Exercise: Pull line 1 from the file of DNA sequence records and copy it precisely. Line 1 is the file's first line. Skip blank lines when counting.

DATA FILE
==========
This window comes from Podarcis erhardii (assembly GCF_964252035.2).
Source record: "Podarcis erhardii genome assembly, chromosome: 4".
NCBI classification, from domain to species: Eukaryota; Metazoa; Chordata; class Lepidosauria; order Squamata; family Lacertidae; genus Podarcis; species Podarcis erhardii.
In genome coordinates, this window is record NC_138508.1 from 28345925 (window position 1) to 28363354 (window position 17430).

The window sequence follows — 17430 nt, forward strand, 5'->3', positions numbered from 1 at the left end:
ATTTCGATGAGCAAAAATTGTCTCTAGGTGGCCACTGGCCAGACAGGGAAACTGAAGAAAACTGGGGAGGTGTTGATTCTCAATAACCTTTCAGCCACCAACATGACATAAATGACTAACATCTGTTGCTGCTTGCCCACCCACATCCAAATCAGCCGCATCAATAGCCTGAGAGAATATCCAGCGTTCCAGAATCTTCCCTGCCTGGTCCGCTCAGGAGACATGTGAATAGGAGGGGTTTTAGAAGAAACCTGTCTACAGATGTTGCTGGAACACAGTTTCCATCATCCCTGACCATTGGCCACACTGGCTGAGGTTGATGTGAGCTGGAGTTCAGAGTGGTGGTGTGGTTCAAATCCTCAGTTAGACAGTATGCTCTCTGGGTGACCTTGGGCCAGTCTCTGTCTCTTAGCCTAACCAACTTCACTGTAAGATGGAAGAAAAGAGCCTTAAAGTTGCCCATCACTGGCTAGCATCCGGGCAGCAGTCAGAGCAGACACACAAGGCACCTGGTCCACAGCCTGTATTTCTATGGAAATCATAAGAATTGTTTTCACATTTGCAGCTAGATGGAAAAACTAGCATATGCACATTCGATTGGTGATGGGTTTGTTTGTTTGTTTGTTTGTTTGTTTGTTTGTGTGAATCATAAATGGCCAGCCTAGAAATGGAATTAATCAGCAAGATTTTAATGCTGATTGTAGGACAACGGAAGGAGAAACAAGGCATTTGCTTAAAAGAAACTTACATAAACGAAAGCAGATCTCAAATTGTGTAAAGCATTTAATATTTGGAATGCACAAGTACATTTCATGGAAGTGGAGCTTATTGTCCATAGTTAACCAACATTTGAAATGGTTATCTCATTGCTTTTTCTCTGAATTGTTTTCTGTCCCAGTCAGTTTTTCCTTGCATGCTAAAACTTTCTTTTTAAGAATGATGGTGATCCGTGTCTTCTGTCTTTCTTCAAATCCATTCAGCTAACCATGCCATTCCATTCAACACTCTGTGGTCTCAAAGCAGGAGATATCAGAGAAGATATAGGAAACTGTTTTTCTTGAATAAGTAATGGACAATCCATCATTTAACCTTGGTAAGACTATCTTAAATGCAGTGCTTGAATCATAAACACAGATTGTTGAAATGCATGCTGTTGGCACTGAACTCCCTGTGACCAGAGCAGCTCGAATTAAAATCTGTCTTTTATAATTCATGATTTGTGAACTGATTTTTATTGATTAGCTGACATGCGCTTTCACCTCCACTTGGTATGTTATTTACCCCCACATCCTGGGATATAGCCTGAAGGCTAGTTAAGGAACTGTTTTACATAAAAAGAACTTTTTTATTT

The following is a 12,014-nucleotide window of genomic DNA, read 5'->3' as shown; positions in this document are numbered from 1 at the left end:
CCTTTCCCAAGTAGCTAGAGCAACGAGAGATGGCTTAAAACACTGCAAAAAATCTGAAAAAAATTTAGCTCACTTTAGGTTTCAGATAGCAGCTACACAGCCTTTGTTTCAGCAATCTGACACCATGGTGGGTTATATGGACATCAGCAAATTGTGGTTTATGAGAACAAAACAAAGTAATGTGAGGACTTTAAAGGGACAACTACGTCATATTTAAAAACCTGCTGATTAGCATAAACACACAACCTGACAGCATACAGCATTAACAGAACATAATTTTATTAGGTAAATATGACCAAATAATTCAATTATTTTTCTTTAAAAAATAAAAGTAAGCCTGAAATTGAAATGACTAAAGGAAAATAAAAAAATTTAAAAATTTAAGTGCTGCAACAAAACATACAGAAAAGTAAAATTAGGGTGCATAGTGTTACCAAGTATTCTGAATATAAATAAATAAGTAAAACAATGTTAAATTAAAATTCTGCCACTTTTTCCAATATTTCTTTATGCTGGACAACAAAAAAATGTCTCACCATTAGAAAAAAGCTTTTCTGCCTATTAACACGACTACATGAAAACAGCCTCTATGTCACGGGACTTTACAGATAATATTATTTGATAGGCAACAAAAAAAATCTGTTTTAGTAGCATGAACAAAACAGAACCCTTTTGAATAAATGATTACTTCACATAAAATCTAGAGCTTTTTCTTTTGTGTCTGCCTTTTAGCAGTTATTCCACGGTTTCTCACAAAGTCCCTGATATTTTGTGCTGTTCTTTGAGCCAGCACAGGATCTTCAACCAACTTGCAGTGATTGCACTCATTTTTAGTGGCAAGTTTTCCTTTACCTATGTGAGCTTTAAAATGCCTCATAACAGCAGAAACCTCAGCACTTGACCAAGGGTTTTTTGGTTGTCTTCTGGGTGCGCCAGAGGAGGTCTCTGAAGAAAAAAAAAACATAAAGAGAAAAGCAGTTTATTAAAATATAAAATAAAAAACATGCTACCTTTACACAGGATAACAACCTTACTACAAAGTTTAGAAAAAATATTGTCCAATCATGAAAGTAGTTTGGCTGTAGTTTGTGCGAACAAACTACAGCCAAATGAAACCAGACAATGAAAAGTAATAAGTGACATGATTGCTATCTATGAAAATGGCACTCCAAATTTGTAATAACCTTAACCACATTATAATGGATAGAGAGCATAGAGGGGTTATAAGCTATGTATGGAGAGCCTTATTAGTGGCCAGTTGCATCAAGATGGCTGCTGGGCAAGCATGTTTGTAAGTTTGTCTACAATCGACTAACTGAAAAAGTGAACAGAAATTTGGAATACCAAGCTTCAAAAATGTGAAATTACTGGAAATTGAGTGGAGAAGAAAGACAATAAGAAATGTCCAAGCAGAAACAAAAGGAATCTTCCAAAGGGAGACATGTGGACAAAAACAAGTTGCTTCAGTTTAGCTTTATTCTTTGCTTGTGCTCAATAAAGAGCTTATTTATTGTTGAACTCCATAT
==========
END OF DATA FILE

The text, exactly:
This window comes from Podarcis erhardii (assembly GCF_964252035.2).